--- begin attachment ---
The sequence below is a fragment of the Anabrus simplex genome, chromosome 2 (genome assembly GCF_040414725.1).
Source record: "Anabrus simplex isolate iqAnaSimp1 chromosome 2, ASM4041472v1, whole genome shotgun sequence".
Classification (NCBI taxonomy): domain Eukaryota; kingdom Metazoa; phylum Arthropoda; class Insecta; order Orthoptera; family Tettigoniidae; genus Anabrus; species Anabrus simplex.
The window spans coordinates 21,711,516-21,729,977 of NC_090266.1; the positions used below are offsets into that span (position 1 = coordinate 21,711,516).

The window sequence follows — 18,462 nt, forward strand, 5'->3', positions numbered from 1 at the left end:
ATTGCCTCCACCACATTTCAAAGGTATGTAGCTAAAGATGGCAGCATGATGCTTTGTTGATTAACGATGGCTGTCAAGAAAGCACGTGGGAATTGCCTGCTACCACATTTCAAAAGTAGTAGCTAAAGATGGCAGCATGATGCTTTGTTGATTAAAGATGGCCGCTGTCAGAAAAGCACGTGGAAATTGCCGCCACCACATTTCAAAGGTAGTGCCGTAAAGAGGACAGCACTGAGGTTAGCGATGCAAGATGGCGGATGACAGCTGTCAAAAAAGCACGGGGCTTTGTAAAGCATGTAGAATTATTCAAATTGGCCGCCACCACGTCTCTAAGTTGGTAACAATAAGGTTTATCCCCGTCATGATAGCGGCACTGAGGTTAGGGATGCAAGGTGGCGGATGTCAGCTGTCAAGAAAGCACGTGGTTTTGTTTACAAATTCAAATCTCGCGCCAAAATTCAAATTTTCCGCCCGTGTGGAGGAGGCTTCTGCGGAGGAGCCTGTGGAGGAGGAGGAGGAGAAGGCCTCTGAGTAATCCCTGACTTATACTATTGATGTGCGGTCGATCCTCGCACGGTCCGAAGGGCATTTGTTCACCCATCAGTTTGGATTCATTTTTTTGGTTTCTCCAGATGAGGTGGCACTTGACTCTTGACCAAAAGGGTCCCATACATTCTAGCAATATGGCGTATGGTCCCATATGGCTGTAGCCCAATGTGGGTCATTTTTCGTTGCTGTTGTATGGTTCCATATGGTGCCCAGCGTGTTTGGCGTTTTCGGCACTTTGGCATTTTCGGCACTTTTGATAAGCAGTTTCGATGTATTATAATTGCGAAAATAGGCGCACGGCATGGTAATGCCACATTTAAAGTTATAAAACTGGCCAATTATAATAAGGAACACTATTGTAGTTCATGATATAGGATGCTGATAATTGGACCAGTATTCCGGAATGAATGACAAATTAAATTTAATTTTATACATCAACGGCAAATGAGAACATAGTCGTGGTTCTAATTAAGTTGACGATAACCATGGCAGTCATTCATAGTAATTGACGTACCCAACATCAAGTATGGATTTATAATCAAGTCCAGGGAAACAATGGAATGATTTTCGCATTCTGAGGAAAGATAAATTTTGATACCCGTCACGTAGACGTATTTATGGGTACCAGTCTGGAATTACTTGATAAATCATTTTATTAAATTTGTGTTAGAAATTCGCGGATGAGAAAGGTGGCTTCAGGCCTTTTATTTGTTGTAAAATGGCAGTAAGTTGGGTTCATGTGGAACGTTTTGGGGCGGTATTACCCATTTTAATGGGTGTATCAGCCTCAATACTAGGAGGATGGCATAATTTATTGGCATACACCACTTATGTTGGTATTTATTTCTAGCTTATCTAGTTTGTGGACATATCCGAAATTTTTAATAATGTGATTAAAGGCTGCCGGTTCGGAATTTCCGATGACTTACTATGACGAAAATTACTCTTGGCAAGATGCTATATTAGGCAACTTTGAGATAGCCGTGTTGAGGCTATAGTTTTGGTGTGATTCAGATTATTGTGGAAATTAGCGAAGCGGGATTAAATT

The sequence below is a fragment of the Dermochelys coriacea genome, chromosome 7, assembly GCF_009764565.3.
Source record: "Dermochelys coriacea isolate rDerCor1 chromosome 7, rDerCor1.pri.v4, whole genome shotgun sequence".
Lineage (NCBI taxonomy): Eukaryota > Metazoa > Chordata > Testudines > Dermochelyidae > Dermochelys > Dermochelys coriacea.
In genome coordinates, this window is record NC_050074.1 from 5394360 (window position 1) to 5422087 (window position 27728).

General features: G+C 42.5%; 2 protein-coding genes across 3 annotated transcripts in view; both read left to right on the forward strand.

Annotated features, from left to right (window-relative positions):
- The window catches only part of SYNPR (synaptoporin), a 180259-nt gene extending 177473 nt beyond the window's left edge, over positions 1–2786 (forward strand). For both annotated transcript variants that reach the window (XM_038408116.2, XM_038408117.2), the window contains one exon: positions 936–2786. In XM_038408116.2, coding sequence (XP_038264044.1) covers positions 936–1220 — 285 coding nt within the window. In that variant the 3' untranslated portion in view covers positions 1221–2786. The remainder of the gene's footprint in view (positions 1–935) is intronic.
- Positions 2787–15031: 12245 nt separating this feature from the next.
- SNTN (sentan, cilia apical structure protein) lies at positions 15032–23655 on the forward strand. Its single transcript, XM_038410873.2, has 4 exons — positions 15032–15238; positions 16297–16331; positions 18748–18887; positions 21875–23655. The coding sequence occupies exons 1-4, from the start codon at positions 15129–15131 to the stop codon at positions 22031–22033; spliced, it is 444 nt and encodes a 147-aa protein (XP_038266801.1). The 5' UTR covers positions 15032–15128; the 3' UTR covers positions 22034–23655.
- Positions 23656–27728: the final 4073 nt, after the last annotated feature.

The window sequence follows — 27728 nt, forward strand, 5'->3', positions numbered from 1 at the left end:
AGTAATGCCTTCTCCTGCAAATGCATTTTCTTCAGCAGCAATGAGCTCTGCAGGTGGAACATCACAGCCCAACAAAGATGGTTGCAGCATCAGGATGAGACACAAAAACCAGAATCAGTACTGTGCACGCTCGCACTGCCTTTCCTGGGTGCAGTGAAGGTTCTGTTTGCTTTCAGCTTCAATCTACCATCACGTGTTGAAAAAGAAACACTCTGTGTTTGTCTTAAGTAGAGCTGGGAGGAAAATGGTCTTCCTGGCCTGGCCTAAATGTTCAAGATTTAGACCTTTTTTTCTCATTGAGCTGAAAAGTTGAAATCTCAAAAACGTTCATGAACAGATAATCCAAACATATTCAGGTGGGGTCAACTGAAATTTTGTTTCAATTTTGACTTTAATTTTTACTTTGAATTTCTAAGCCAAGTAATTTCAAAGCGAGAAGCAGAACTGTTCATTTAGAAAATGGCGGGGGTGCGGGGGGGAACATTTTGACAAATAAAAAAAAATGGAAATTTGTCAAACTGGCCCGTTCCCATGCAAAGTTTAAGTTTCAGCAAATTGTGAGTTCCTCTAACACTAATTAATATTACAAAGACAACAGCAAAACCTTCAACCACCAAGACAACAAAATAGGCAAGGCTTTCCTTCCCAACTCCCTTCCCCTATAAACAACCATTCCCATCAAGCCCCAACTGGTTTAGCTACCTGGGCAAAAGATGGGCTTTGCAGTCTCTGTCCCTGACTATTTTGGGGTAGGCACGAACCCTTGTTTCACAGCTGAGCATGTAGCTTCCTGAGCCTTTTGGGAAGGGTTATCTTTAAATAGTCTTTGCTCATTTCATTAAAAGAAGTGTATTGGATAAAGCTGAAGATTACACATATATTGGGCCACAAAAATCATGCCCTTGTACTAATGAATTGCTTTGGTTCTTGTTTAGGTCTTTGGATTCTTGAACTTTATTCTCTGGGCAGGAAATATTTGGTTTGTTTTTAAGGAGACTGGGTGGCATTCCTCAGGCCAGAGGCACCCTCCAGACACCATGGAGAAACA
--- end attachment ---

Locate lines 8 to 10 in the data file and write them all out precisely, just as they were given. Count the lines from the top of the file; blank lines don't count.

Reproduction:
Source record: "Dermochelys coriacea isolate rDerCor1 chromosome 7, rDerCor1.pri.v4, whole genome shotgun sequence".
Lineage (NCBI taxonomy): Eukaryota > Metazoa > Chordata > Testudines > Dermochelyidae > Dermochelys > Dermochelys coriacea.
In genome coordinates, this window is record NC_050074.1 from 5394360 (window position 1) to 5422087 (window position 27728).